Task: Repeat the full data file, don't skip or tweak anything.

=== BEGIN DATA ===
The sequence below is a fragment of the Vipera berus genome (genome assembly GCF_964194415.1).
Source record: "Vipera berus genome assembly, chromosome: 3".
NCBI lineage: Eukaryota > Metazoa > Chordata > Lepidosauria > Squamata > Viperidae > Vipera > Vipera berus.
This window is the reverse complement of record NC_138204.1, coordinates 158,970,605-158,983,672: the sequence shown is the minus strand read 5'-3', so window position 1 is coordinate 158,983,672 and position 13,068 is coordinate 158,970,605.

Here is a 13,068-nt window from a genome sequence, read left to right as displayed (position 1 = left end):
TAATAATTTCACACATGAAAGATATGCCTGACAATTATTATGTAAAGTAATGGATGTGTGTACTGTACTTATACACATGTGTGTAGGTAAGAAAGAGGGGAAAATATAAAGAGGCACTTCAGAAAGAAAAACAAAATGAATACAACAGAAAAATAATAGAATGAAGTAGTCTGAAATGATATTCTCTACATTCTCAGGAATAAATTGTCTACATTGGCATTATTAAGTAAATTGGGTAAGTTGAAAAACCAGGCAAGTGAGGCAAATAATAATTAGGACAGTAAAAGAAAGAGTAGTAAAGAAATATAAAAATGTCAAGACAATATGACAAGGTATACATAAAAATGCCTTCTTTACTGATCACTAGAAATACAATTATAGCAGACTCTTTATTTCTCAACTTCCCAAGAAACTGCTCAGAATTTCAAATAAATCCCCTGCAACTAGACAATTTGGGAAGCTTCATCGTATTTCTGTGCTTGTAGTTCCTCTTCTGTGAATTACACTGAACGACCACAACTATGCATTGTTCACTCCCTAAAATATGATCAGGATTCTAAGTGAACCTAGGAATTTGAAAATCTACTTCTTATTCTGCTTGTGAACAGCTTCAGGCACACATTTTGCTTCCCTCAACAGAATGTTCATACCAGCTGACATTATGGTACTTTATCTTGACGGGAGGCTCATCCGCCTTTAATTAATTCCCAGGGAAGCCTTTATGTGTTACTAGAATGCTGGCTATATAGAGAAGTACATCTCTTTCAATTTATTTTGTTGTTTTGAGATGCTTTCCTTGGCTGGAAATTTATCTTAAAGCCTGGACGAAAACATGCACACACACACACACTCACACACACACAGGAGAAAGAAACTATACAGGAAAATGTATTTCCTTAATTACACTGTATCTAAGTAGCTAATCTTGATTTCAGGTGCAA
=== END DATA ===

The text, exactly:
The sequence below is a fragment of the Vipera berus genome (genome assembly GCF_964194415.1).
Source record: "Vipera berus genome assembly, chromosome: 3".
NCBI lineage: Eukaryota > Metazoa > Chordata > Lepidosauria > Squamata > Viperidae > Vipera > Vipera berus.
This window is the reverse complement of record NC_138204.1, coordinates 158,970,605-158,983,672: the sequence shown is the minus strand read 5'-3', so window position 1 is coordinate 158,983,672 and position 13,068 is coordinate 158,970,605.

Here is a 13,068-nt window from a genome sequence, read left to right as displayed (position 1 = left end):
TAATAATTTCACACATGAAAGATATGCCTGACAATTATTATGTAAAGTAATGGATGTGTGTACTGTACTTATACACATGTGTGTAGGTAAGAAAGAGGGGAAAATATAAAGAGGCACTTCAGAAAGAAAAACAAAATGAATACAACAGAAAAATAATAGAATGAAGTAGTCTGAAATGATATTCTCTACATTCTCAGGAATAAATTGTCTACATTGGCATTATTAAGTAAATTGGGTAAGTTGAAAAACCAGGCAAGTGAGGCAAATAATAATTAGGACAGTAAAAGAAAGAGTAGTAAAGAAATATAAAAATGTCAAGACAATATGACAAGGTATACATAAAAATGCCTTCTTTACTGATCACTAGAAATACAATTATAGCAGACTCTTTATTTCTCAACTTCCCAAGAAACTGCTCAGAATTTCAAATAAATCCCCTGCAACTAGACAATTTGGGAAGCTTCATCGTATTTCTGTGCTTGTAGTTCCTCTTCTGTGAATTACACTGAACGACCACAACTATGCATTGTTCACTCCCTAAAATATGATCAGGATTCTAAGTGAACCTAGGAATTTGAAAATCTACTTCTTATTCTGCTTGTGAACAGCTTCAGGCACACATTTTGCTTCCCTCAACAGAATGTTCATACCAGCTGACATTATGGTACTTTATCTTGACGGGAGGCTCATCCGCCTTTAATTAATTCCCAGGGAAGCCTTTATGTGTTACTAGAATGCTGGCTATATAGAGAAGTACATCTCTTTCAATTTATTTTGTTGTTTTGAGATGCTTTCCTTGGCTGGAAATTTATCTTAAAGCCTGGACGAAAACATGCACACACACACACACTCACACACACACAGGAGAAAGAAACTATACAGGAAAATGTATTTCCTTAATTACACTGTATCTAAGTAGCTAATCTTGATTTCAGGTGCAA